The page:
Prioritise your features

Having an app that stands out from the rest is no easy feat, and the temptation might be to ensure your app can do absolutely anything your competitors can and more. But every single feature brings with it added complexity, and likely a higher carbon footprint. According to the Standish Group CHAOS Report 2020, about 80% of features on most apps are unused by almost all users, so ask yourself if having that extra video is worth the incremental cost to the planet.

There are also other benefits for yourself in the short term. Fewer features means fewer lines of code to maintain, likely fewer security vulnerabilities and a cheaper energy bill. Also, when a user wants to clean up their phone to get some memory space back, they’re likely to begin their purge by getting rid of the largest apps that they don’t use enough - so your sleek, low waste app will survive another day.

Think old school

Around 150 million phones are thrown away each year, with nearly 5 million of them going to landfills. Since a common reason for changing to a new phone is better performance, one thing you can do to discourage this behaviour is to ensure your app performs well on even the oldest phones still on the market.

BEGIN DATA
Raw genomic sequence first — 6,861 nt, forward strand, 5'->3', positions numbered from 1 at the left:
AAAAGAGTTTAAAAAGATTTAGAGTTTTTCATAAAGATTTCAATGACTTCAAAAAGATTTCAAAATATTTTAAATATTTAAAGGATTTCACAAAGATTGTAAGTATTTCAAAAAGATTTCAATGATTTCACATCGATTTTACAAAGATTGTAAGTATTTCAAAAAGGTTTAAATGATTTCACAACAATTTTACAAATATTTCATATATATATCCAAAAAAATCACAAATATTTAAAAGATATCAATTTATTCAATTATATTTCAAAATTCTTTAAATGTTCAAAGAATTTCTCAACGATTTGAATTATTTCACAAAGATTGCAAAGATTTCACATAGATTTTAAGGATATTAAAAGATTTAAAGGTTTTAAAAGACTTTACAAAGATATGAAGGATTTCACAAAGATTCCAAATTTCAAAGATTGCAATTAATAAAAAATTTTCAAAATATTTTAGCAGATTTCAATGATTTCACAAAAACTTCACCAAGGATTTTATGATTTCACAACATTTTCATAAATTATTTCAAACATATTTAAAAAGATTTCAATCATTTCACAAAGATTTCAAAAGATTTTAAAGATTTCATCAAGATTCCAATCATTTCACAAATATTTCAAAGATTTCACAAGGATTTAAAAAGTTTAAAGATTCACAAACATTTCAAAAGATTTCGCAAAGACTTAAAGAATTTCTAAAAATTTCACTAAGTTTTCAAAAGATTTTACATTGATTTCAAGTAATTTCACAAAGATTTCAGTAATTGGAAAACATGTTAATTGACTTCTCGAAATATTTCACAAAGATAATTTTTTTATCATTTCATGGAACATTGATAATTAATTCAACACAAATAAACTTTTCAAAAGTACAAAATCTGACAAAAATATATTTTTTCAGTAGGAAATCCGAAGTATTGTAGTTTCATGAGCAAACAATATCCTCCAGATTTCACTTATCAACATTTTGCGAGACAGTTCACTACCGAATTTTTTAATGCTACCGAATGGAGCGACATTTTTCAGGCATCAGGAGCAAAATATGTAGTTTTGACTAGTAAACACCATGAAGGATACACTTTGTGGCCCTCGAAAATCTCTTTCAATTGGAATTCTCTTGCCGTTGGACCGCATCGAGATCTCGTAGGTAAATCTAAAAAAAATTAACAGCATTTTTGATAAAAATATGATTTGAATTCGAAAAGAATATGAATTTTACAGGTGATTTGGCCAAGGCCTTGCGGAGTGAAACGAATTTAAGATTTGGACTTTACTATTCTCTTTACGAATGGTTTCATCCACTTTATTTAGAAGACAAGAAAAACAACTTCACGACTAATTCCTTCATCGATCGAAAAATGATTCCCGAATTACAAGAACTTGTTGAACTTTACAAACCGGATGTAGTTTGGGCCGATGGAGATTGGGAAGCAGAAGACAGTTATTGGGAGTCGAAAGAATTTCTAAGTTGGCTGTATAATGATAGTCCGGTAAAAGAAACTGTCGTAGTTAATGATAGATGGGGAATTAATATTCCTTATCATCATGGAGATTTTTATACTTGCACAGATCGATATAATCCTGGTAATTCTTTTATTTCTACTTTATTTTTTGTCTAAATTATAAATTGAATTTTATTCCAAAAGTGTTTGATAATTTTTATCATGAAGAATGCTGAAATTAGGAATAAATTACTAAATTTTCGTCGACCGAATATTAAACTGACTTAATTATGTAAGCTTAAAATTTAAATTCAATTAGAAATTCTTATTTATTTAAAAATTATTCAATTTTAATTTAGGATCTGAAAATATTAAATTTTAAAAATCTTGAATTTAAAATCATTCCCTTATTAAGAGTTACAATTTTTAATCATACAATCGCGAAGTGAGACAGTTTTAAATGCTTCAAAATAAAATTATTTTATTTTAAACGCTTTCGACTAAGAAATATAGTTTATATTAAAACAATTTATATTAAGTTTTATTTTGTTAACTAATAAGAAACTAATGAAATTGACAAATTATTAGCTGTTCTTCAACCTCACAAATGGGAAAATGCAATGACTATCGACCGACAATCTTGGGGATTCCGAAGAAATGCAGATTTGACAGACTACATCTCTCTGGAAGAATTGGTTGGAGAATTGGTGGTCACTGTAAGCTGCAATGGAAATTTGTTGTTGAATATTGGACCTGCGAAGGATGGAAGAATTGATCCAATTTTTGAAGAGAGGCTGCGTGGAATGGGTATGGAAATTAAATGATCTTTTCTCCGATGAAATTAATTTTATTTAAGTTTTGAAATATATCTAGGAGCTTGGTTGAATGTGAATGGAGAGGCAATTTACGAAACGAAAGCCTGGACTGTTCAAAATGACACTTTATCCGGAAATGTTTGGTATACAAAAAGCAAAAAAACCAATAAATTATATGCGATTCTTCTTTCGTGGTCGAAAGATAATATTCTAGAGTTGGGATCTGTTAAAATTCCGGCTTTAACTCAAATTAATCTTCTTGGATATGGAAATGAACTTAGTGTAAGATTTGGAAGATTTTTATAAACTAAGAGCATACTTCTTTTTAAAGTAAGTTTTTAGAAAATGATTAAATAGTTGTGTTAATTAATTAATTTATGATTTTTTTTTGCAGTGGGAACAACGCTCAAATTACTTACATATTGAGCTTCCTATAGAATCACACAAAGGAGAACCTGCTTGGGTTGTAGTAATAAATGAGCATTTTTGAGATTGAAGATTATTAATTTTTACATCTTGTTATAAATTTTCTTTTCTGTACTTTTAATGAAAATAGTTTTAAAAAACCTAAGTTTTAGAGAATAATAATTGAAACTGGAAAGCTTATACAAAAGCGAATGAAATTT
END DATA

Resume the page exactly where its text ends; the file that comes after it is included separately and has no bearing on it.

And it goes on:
A great way to do this is to optimise load times on legacy devices. Not only does this work effectively to deter you from ignoring performance constraints, but with everything running at its slowest, it is a lot easier to spot the particular pain points when it comes to getting through a particular user flow as efficiently as possible. I used this strategy recently on a React Native App while running Flipper and managed to find a point where the same static object was being rendered three times! Finding and fixing issues like this saves your users time and keeps phones from going to waste.

Final thoughts

If you manage to implement these five tips and tricks you’ll end up with an app that can be used easily by everyone, runs largely on clean energy, especially for its heaviest workloads, doesn’t have unnecessary bulk and loads quickly even on the oldest phones on the market. And you’ve likely saved yourself time, money and security issues in the process!

Stay tuned for follow up articles, where I’ll look at each of these five points in more detail.